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Work as capital

March 1, 2012

I have been thinking about the nature of work a great deal lately. Perhaps because I am not doing any. It seems to me that one of the primary problems capitalist ideology has at the moment is a deep misunderstanding of the nature of work. Generally labor is seen as a business expense: the largest single expense that any company faces. This is simply incorrect. In exchanging labor for money the laborer more correctly gives the “capitalist” capital and receives a monetary settlement. By definition the laborer gives more capital than they receive. Labor productivity creates the extra value that is the actual basis of all business. You can have all the capital and product ideas you need, but nothing happens without labor. Or at least nothing truly productive. Finance is a world of its own. Certainly this is not restricted to the labor part of a business but extends throughout the “human capital” of the organization. Only raw materials are free of this type of capital, and strictly speaking this is also false since it has to be brought to a factory and can be done so only through human developed means. It is all about people!

Now the truly remarkable thing about this exchange of labor for money is that it also represents the basis of the other side of market economics: customers. Without labor exchange for cash there would be no customers for products. Thus labor dynamically creates value on both sides of the economic equation. Capitalism doesn’t work when labor is limited. Hmmmm Could this have anything to do with the economic realities of the moment. In response to to the housing bubble crash, businesses immediately started laying off labor–and the recession began. You get what you wish for. By treating labor as an expense, business sheds itself of its most dynamic capital and declines.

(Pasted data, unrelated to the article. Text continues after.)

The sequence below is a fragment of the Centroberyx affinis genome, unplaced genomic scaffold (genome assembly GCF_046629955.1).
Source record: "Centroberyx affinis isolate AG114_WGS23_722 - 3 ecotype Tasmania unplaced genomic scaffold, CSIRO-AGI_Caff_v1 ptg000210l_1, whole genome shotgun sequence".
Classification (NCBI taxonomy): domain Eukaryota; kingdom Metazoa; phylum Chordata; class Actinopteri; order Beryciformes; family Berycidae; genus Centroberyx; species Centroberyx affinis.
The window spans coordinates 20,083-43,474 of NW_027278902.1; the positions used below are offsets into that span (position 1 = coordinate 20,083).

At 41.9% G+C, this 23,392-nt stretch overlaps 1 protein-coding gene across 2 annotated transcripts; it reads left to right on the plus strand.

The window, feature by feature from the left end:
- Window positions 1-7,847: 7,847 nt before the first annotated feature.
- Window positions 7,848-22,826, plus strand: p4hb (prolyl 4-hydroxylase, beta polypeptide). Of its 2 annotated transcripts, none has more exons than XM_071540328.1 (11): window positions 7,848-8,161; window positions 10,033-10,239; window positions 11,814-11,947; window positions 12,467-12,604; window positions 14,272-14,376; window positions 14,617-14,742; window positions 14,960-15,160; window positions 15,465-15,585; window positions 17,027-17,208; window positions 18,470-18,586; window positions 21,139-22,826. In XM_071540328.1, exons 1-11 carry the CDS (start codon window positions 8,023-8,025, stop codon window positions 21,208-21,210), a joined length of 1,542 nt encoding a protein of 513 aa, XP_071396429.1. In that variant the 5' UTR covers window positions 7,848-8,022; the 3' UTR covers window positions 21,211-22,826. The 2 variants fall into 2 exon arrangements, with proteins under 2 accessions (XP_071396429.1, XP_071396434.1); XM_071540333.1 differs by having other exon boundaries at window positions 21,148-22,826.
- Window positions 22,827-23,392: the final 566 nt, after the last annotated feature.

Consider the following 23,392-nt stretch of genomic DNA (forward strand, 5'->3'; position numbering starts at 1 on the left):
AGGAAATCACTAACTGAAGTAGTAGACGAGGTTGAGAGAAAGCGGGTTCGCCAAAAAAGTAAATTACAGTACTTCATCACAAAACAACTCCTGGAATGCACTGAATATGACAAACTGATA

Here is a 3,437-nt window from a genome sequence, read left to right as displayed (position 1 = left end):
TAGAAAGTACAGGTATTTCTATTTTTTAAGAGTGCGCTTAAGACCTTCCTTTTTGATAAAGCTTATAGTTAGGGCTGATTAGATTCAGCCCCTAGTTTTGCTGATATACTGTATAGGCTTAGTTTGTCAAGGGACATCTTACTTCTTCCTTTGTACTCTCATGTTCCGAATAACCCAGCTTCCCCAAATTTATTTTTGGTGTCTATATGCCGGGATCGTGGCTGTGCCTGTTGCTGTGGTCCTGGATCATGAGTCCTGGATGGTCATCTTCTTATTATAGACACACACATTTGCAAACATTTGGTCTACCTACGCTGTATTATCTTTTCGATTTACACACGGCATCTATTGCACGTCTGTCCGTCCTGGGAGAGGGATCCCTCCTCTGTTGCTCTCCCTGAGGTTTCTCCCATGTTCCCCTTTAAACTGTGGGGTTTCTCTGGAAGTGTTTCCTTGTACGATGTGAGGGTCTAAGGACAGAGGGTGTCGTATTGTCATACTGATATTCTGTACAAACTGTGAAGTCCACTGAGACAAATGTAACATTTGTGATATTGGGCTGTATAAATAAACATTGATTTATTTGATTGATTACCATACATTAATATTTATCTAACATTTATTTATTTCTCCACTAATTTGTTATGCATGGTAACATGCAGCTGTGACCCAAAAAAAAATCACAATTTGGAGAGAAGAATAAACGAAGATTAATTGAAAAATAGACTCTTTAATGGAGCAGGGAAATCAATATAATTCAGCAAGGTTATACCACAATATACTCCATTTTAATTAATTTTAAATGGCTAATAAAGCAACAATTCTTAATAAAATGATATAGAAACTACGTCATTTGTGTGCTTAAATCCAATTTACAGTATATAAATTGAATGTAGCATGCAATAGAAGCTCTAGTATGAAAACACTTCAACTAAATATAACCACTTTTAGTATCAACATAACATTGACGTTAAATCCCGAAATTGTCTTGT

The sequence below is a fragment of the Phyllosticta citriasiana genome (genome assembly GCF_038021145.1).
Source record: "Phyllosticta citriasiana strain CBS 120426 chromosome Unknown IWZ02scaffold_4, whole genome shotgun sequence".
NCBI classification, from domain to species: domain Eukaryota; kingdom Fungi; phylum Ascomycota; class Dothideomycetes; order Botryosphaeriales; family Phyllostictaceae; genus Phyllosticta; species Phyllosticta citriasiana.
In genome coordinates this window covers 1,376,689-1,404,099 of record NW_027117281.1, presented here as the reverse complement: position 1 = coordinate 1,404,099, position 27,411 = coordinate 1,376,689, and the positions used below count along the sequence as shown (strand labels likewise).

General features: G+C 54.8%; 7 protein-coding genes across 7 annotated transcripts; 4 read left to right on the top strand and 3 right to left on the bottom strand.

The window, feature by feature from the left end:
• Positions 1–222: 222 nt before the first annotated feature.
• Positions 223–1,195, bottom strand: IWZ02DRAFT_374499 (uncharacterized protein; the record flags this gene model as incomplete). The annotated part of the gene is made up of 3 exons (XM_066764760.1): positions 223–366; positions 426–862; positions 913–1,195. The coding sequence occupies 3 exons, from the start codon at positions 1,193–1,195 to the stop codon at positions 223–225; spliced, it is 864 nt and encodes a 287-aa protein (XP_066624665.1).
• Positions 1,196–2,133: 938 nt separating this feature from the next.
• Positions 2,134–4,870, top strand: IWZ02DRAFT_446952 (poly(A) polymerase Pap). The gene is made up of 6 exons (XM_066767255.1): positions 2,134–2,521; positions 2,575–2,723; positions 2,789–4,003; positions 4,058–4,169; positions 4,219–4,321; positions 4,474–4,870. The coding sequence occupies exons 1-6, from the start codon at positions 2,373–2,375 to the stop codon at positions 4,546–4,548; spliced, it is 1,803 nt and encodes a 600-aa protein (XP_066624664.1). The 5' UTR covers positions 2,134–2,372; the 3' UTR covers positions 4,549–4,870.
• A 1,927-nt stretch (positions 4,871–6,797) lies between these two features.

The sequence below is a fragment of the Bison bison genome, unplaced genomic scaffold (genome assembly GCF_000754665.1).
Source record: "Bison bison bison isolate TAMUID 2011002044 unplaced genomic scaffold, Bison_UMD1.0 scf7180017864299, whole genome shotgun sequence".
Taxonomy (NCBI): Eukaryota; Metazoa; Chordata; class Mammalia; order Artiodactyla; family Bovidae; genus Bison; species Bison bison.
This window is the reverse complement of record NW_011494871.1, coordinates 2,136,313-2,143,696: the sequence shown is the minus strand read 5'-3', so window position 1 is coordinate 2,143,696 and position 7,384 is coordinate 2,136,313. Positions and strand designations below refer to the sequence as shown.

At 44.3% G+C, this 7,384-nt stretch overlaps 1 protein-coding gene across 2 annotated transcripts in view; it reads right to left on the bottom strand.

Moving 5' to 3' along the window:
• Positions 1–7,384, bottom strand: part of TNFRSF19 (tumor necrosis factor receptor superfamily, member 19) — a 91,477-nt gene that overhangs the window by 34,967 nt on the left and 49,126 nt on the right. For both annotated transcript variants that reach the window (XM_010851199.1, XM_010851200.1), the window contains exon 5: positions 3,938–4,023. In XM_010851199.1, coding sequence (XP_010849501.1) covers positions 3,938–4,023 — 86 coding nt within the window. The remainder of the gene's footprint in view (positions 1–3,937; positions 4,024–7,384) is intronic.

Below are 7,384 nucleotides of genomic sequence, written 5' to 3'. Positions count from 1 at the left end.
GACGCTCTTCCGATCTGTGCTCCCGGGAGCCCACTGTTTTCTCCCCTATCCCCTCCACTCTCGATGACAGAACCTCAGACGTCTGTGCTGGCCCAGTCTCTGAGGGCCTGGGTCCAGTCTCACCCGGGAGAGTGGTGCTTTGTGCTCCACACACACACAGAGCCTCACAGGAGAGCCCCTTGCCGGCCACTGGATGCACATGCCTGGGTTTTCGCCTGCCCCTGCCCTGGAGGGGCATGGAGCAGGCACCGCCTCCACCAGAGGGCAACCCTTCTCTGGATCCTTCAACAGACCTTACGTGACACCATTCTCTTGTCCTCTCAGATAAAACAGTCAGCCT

Economics is called the dismal science because it is insanely misdirected. It is not a science. It cannot be a science. It is only about people. It is only about psychology, and psychology is in worse shape than economics. This is of course overstated. They are only extremely spotty subjects marred by their deep misunderstanding of humanity. There are exceptions. Do you know whom they are??

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Myth of the founding fathers

January 24, 2012

We tend to forget that the founding fathers got it wrong: it was called the Articles of Confederation.

The political confusion that is the Republican primary season is largely based on a deep and abiding misunderstanding of the beginnings of American style democracy. The founding fathers, note the plural, were not of one mind. They had deep and abiding disagreements. They were able to put many of these disagreements aside.

Benjamin Franklin told the Continental Congress:
“I confess that there are several parts of this constitution which I do not at present approve, but I am not sure I shall never approve them: For having lived long, I have experienced many instances of being obliged by better information, or fuller consideration, to change opinions even on important subjects, which I once thought right, but found to be otherwise.”

Who is today’s Franklin? I see many anti-Franklins. Certainty is the new definition of leadership. The President failed to live up to the promises he didn’t actually make. He failed to make the right guesses. We are assured that all his opponents would do otherwise. They won’t say how, or even why we should trust them. But they lead by being certain.